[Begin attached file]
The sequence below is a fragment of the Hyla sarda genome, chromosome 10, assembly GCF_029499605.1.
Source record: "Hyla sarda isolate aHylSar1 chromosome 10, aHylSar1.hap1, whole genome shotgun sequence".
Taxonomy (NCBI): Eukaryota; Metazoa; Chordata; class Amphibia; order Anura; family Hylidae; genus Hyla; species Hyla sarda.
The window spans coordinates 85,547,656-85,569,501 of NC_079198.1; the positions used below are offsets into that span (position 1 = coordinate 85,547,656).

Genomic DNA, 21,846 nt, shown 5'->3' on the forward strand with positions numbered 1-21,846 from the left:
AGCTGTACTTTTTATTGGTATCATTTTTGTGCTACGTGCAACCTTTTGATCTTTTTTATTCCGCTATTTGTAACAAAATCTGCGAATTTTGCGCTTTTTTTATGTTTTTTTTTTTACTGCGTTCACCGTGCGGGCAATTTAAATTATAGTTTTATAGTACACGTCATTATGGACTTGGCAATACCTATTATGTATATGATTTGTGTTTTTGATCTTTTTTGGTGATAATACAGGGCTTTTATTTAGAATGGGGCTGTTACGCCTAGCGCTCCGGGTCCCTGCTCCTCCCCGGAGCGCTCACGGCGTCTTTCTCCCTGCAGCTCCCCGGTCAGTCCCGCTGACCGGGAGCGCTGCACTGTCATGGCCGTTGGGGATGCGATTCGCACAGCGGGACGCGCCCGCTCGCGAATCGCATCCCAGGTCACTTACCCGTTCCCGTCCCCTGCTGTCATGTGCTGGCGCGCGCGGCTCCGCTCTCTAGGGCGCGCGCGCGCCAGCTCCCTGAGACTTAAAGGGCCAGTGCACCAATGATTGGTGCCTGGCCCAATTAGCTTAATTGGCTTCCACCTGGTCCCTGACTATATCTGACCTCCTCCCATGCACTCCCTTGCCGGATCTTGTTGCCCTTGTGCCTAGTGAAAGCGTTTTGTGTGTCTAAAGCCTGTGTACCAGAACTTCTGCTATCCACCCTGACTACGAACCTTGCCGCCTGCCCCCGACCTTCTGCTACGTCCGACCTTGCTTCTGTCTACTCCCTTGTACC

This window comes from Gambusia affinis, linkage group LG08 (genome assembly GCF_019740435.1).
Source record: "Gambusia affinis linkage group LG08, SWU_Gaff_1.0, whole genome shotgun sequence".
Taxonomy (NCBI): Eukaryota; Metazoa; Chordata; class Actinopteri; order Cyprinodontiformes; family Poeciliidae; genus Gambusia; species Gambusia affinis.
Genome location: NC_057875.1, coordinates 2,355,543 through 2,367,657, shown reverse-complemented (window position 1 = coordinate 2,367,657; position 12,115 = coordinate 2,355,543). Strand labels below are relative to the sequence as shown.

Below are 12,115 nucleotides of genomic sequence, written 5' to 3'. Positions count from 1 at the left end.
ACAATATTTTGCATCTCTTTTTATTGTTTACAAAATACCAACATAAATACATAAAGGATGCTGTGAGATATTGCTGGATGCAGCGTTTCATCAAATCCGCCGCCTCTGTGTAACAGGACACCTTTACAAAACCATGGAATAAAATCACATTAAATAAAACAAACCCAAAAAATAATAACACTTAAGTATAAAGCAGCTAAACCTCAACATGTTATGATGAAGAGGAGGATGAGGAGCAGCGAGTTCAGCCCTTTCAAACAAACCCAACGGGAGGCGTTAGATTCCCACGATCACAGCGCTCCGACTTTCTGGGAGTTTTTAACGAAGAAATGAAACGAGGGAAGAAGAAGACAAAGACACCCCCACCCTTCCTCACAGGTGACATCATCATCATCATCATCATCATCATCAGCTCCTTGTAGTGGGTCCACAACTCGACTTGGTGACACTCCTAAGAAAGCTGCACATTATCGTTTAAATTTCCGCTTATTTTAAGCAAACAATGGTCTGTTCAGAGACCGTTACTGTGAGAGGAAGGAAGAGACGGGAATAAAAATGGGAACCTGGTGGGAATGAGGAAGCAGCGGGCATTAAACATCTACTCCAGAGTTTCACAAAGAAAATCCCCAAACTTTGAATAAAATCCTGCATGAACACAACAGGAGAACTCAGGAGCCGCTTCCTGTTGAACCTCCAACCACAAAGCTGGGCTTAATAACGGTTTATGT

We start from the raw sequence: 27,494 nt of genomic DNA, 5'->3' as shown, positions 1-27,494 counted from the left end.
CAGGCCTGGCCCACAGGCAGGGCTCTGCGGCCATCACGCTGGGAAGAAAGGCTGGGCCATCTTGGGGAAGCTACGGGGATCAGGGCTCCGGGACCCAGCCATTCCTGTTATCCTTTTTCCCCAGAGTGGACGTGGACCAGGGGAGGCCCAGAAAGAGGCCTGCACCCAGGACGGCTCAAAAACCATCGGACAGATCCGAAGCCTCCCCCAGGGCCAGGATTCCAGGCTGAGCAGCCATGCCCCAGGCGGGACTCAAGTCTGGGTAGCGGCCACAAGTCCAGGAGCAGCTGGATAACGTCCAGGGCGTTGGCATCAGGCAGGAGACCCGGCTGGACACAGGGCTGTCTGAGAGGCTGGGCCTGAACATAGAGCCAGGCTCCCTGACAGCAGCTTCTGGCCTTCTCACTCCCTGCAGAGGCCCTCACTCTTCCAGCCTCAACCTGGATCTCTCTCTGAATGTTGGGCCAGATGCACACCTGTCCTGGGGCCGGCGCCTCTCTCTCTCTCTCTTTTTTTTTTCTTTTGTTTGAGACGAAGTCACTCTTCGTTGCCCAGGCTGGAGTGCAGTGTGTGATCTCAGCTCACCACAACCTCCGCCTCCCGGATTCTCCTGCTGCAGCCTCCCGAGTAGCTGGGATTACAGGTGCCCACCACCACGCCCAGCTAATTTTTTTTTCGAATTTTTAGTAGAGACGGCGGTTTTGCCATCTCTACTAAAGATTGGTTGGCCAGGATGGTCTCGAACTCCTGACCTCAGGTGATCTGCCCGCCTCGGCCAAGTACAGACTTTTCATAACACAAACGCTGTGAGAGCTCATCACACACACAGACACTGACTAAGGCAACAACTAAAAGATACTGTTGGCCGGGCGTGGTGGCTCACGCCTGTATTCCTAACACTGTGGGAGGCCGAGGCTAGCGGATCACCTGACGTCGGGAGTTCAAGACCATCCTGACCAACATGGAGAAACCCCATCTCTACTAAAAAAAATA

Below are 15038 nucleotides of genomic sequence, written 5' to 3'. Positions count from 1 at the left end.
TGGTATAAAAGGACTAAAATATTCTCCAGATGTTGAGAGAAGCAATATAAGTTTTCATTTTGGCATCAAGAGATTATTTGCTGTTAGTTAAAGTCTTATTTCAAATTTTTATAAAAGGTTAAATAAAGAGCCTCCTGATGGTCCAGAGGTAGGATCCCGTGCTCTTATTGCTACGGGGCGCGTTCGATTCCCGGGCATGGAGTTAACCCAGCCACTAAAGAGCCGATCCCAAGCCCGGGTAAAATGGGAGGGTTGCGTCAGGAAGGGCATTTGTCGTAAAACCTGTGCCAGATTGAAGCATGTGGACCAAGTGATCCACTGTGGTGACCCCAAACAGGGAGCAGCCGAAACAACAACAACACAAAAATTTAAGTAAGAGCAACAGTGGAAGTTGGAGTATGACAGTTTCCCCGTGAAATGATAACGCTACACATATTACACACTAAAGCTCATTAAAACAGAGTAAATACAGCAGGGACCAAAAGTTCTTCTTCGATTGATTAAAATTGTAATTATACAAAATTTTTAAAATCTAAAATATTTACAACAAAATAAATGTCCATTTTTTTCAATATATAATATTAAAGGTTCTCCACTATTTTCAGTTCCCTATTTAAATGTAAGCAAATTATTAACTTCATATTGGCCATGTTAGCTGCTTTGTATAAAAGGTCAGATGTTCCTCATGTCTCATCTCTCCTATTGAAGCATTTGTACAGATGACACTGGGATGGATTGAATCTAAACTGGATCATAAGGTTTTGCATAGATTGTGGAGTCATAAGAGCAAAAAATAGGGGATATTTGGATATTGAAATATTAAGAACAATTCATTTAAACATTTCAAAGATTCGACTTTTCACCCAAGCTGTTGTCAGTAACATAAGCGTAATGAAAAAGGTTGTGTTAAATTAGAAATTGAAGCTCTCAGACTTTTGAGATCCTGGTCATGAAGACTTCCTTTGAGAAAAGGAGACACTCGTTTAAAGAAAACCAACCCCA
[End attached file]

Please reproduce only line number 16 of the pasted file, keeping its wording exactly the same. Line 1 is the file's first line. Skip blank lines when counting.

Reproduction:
TGGTATAAAAGGACTAAAATATTCTCCAGATGTTGAGAGAAGCAATATAAGTTTTCATTTTGGCATCAAGAGATTATTTGCTGTTAGTTAAAGTCTTATTTCAAATTTTTATAAAAGGTTAAATAAAGAGCCTCCTGATGGTCCAGAGGTAGGATCCCGTGCTCTTATTGCTACGGGGCGCGTTCGATTCCCGGGCATGGAGTTAACCCAGCCACTAAAGAGCCGATCCCAAGCCCGGGTAAAATGGGAGGGTTGCGTCAGGAAGGGCATTTGTCGTAAAACCTGTGCCAGATTGAAGCATGTGGACCAAGTGATCCACTGTGGTGACCCCAAACAGGGAGCAGCCGAAACAACAACAACACAAAAATTTAAGTAAGAGCAACAGTGGAAGTTGGAGTATGACAGTTTCCCCGTGAAATGATAACGCTACACATATTACACACTAAAGCTCATTAAAACAGAGTAAATACAGCAGGGACCAAAAGTTCTTCTTCGATTGATTAAAATTGTAATTATACAAAATTTTTAAAATCTAAAATATTTACAACAAAATAAATGTCCATTTTTTTCAATATATAATATTAAAGGTTCTCCACTATTTTCAGTTCCCTATTTAAATGTAAGCAAATTATTAACTTCATATTGGCCATGTTAGCTGCTTTGTATAAAAGGTCAGATGTTCCTCATGTCTCATCTCTCCTATTGAAGCATTTGTACAGATGACACTGGGATGGATTGAATCTAAACTGGATCATAAGGTTTTGCATAGATTGTGGAGTCATAAGAGCAAAAAATAGGGGATATTTGGATATTGAAATATTAAGAACAATTCATTTAAACATTTCAAAGATTCGACTTTTCACCCAAGCTGTTGTCAGTAACATAAGCGTAATGAAAAAGGTTGTGTTAAATTAGAAATTGAAGCTCTCAGACTTTTGAGATCCTGGTCATGAAGACTTCCTTTGAGAAAAGGAGACACTCGTTTAAAGAAAACCAACCCCA